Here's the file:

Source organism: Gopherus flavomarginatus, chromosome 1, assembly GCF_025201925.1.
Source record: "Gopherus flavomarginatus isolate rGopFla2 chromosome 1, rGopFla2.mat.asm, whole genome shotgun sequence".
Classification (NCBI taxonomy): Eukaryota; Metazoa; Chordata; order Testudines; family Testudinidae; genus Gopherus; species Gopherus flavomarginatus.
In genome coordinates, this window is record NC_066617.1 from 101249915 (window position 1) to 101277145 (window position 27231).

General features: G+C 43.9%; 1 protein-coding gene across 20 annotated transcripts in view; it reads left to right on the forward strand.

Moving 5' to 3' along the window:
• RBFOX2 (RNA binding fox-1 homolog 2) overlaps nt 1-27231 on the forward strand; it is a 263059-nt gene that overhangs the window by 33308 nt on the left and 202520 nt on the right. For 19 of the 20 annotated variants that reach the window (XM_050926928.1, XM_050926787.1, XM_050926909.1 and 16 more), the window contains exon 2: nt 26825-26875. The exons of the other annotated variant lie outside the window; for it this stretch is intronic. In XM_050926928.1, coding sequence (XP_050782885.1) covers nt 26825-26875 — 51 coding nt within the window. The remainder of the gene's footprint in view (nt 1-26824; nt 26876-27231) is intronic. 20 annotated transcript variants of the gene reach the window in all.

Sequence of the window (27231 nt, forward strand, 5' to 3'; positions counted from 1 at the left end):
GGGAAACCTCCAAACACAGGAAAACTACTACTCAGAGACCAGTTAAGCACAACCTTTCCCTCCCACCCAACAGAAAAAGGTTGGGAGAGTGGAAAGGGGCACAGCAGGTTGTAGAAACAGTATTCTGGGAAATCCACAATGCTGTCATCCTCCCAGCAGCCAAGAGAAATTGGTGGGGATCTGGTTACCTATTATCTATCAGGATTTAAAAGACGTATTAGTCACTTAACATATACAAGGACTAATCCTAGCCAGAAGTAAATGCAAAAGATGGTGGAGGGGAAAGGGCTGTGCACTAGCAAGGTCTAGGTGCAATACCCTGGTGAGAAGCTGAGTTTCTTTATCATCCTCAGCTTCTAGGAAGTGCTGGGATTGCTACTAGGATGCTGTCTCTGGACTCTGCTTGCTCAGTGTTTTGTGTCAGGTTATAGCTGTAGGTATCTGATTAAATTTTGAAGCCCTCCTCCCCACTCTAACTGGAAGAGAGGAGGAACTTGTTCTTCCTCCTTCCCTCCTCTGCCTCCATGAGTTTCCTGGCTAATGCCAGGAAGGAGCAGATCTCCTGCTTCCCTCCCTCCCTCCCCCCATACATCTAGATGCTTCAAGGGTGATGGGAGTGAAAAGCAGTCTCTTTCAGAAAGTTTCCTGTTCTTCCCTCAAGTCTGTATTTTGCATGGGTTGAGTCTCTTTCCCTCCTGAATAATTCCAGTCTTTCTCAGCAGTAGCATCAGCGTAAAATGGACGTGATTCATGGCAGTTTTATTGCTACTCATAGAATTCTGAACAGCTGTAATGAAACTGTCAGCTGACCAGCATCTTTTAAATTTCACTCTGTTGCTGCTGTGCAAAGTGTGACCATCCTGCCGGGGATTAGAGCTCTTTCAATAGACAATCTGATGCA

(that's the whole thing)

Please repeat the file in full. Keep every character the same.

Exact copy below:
Source organism: Gopherus flavomarginatus, chromosome 1, assembly GCF_025201925.1.
Source record: "Gopherus flavomarginatus isolate rGopFla2 chromosome 1, rGopFla2.mat.asm, whole genome shotgun sequence".
Classification (NCBI taxonomy): Eukaryota; Metazoa; Chordata; order Testudines; family Testudinidae; genus Gopherus; species Gopherus flavomarginatus.
In genome coordinates, this window is record NC_066617.1 from 101249915 (window position 1) to 101277145 (window position 27231).

General features: G+C 43.9%; 1 protein-coding gene across 20 annotated transcripts in view; it reads left to right on the forward strand.

Moving 5' to 3' along the window:
• RBFOX2 (RNA binding fox-1 homolog 2) overlaps nt 1-27231 on the forward strand; it is a 263059-nt gene that overhangs the window by 33308 nt on the left and 202520 nt on the right. For 19 of the 20 annotated variants that reach the window (XM_050926928.1, XM_050926787.1, XM_050926909.1 and 16 more), the window contains exon 2: nt 26825-26875. The exons of the other annotated variant lie outside the window; for it this stretch is intronic. In XM_050926928.1, coding sequence (XP_050782885.1) covers nt 26825-26875 — 51 coding nt within the window. The remainder of the gene's footprint in view (nt 1-26824; nt 26876-27231) is intronic. 20 annotated transcript variants of the gene reach the window in all.

Sequence of the window (27231 nt, forward strand, 5' to 3'; positions counted from 1 at the left end):
GGGAAACCTCCAAACACAGGAAAACTACTACTCAGAGACCAGTTAAGCACAACCTTTCCCTCCCACCCAACAGAAAAAGGTTGGGAGAGTGGAAAGGGGCACAGCAGGTTGTAGAAACAGTATTCTGGGAAATCCACAATGCTGTCATCCTCCCAGCAGCCAAGAGAAATTGGTGGGGATCTGGTTACCTATTATCTATCAGGATTTAAAAGACGTATTAGTCACTTAACATATACAAGGACTAATCCTAGCCAGAAGTAAATGCAAAAGATGGTGGAGGGGAAAGGGCTGTGCACTAGCAAGGTCTAGGTGCAATACCCTGGTGAGAAGCTGAGTTTCTTTATCATCCTCAGCTTCTAGGAAGTGCTGGGATTGCTACTAGGATGCTGTCTCTGGACTCTGCTTGCTCAGTGTTTTGTGTCAGGTTATAGCTGTAGGTATCTGATTAAATTTTGAAGCCCTCCTCCCCACTCTAACTGGAAGAGAGGAGGAACTTGTTCTTCCTCCTTCCCTCCTCTGCCTCCATGAGTTTCCTGGCTAATGCCAGGAAGGAGCAGATCTCCTGCTTCCCTCCCTCCCTCCCCCCATACATCTAGATGCTTCAAGGGTGATGGGAGTGAAAAGCAGTCTCTTTCAGAAAGTTTCCTGTTCTTCCCTCAAGTCTGTATTTTGCATGGGTTGAGTCTCTTTCCCTCCTGAATAATTCCAGTCTTTCTCAGCAGTAGCATCAGCGTAAAATGGACGTGATTCATGGCAGTTTTATTGCTACTCATAGAATTCTGAACAGCTGTAATGAAACTGTCAGCTGACCAGCATCTTTTAAATTTCACTCTGTTGCTGCTGTGCAAAGTGTGACCATCCTGCCGGGGATTAGAGCTCTTTCAATAGACAATCTGATGCA